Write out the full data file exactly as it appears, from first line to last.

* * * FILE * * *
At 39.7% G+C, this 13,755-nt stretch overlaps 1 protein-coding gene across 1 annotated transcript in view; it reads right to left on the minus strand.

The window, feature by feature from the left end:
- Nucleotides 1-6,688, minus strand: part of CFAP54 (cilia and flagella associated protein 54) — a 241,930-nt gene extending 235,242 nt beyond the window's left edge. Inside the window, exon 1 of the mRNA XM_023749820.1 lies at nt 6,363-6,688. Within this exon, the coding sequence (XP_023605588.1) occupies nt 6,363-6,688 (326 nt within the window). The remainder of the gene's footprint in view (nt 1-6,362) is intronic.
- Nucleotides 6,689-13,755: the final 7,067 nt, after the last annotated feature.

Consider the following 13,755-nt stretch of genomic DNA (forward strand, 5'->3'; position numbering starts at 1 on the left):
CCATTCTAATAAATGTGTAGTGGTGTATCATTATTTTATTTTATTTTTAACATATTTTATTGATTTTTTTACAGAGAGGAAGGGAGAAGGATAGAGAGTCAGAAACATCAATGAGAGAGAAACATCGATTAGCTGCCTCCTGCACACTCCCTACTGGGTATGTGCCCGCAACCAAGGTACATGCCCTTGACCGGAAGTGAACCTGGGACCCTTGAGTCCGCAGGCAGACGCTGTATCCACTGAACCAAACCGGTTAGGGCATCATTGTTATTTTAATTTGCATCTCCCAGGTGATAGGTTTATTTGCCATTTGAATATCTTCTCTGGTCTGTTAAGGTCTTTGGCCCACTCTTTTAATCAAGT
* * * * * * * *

At 39.7% G+C, this 13,755-nt stretch overlaps 1 protein-coding gene across 1 annotated transcript in view; it reads right to left on the minus strand.

The window, feature by feature from the left end:
- Nucleotides 1-6,688, minus strand: part of CFAP54 (cilia and flagella associated protein 54) — a 241,930-nt gene extending 235,242 nt beyond the window's left edge. Inside the window, exon 1 of the mRNA XM_023749820.1 lies at nt 6,363-6,688. Within this exon, the coding sequence (XP_023605588.1) occupies nt 6,363-6,688 (326 nt within the window). The remainder of the gene's footprint in view (nt 1-6,362) is intronic.
- Nucleotides 6,689-13,755: the final 7,067 nt, after the last annotated feature.

Consider the following 13,755-nt stretch of genomic DNA (forward strand, 5'->3'; position numbering starts at 1 on the left):
CCATTCTAATAAATGTGTAGTGGTGTATCATTATTTTATTTTATTTTTAACATATTTTATTGATTTTTTTACAGAGAGGAAGGGAGAAGGATAGAGAGTCAGAAACATCAATGAGAGAGAAACATCGATTAGCTGCCTCCTGCACACTCCCTACTGGGTATGTGCCCGCAACCAAGGTACATGCCCTTGACCGGAAGTGAACCTGGGACCCTTGAGTCCGCAGGCAGACGCTGTATCCACTGAACCAAACCGGTTAGGGCATCATTGTTATTTTAATTTGCATCTCCCAGGTGATAGGTTTATTTGCCATTTGAATATCTTCTCTGGTCTGTTAAGGTCTTTGGCCCACTCTTTTAATCAAGT